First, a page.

It's pretty well established that Agile and Lean IT are more operationally efficient than traditional IT. Agile teams tend to commit fewer unforced errors, and don't defer work. This results in fewer surprises - and with it, fewer surprise costs - in the final stages of delivery. Agile practices unwind the “requirements arms race” between business and IT, while Lean practices reduce waste throughout the delivery cycle. And Agile teams are organized around results as opposed to effort, which enables more prudent business-IT decisions throughout delivery.This operational efficiency generally translates into significant bottom line benefits. From a financial perspective, Agile IT:
- Can capitalize a greater proportion of development costs
- Consumes less cash and manages cash expenditure more effectively
- Has higher yields and offers better yield protection on IT investments
- Is less likely to experience a catastrophic correction that takes everybody by surprise (e.g., appear to be a Black Swan event)
While all this sounds good, there’s no such thing as a free lunch. No surprise, then, that fully agile IT brings a new set of risks. A leaned-out IT organization capitalizing a significant proportion of its discretionary spend is highly susceptible to a perfect storm of (a) SG&A contraction, (b) IT project write-off, and (c) suspended IT investments.
The "Perfect Storm" of a Lean-IT Financial Crisis
The meteorology of this perfect storm happens more often than you might think. Consider the following scenario. Suppose at the end of the first half of a fiscal year (H1), we face the following:
- SG&A spend on data center operations runs higher than forecast because more mainetnance work is done than forecast, and contractor costs rise unexpectedly
- Effort has to be written off a capital project because the project team didn't achieve anything meaningful (and therefore there's no asset to capitalize)
- An early stage investment is suspended pending a re-examination of business benefits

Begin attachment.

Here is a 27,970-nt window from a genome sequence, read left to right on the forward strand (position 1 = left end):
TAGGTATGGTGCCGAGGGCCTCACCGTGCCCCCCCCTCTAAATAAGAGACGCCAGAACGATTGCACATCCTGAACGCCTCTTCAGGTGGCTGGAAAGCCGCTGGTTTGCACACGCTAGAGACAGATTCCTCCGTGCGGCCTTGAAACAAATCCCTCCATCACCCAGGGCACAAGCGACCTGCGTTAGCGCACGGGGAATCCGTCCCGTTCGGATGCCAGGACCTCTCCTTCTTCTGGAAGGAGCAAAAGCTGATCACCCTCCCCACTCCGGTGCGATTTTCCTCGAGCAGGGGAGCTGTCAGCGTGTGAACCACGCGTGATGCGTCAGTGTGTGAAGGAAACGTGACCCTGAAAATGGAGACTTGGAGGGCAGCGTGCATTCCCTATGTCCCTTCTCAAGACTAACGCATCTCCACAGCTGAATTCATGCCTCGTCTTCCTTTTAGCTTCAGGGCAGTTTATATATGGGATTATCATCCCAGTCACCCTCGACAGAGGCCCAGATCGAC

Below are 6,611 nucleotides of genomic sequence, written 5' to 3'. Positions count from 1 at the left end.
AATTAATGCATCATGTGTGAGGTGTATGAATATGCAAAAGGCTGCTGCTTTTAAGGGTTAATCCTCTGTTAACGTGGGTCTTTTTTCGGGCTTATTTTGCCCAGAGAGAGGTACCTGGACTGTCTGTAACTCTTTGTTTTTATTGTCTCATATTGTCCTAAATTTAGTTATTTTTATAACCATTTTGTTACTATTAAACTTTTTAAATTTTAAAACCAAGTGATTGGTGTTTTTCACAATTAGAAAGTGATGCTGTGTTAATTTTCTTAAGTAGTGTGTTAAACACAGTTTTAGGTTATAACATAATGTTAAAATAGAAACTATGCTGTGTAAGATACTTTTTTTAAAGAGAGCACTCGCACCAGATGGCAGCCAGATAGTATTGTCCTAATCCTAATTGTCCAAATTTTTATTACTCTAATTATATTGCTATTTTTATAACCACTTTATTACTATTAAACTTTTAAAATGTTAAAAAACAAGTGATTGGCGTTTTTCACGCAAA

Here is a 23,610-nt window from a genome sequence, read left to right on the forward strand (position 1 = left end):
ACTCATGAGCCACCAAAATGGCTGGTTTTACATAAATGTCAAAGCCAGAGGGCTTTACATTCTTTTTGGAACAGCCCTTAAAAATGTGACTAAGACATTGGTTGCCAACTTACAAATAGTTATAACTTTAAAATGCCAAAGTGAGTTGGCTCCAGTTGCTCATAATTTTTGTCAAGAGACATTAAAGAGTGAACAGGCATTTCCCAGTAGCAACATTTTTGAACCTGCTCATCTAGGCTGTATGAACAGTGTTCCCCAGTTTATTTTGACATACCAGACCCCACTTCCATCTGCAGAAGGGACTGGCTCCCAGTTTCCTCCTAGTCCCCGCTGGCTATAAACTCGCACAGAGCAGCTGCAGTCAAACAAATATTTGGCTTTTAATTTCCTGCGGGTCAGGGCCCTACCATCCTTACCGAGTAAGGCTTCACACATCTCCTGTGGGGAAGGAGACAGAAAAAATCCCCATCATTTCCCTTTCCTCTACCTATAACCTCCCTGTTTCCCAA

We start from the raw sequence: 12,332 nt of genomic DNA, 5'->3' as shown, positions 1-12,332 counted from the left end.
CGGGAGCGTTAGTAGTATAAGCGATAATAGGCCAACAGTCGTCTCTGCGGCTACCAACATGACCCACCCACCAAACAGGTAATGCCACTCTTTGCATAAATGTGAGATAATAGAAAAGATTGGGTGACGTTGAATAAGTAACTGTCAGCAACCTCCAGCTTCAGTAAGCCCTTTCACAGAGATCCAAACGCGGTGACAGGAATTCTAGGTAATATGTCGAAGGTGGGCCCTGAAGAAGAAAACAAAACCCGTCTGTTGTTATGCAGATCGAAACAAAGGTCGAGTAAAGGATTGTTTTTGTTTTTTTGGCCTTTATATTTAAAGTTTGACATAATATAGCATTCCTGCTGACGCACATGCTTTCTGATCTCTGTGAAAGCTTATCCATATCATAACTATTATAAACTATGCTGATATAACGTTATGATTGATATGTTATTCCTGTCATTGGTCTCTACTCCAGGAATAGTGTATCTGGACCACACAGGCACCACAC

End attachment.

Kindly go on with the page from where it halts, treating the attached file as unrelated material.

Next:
Then the CEO pops by to say that H1 results are disappointing, and asks us to cut the IT SG&A budget significantly for H2.
We now have a lot of things competing for our reduced SG&A budget in H2. Meanwhile, our capital investment portfolio is underperforming.
Our Lean IT organization faces a two-phase exposure similar to the credit crisis that struck Wall Street in 2007. Initially, we face a liquidity crisis. This quickly gives rise to a solvency crisis.
Phase 1: Liquidity Crisis
A liquidity crisis is triggered by the contraction of SG&A (also known as Operating Expense, or OpEx). Whether our business is govered by GAAP or IAS, the rules that govern capitalization of intangible assets such as software require us to define our investment intention. That is, we need to be able to explain that we're making a capital investment in software because we expect to achieve this return or business benefit. In IT, investment intention is defined by a project inception phase of some kind. Accounting rules dictate that inception has to be funded out of SG&A. What this means is that before we can spend out of a capital budget, we must spend some SG&A money first. It's also important to bear in mind that the same is true at the other end of the delivery cycle: last mile tasks such as data migration can't be capitalized; they also must be funded out of SG&A.
In effect, our SG&A budget (also known as operating expense, or OpEx) is leveraged with capital expense (CapEx). A contraction of OpEx proportionally reduces the CapEx accessible to us. This puts IT capital investments at risk. If we have less OpEx to spend, we may not be able to start new projects because ramp-up activities like project inception must be funded out of OpEx. We also may not be able to get capital investments into production because the things we need to do to get them across the finish line must be funded out of OpEx. Depending on how highly we're leveraged, even a small loss of OpEx may create liquidity seizure of our IT portfolio. This will force us to make difficult investment decisions to defend our portfolio returns.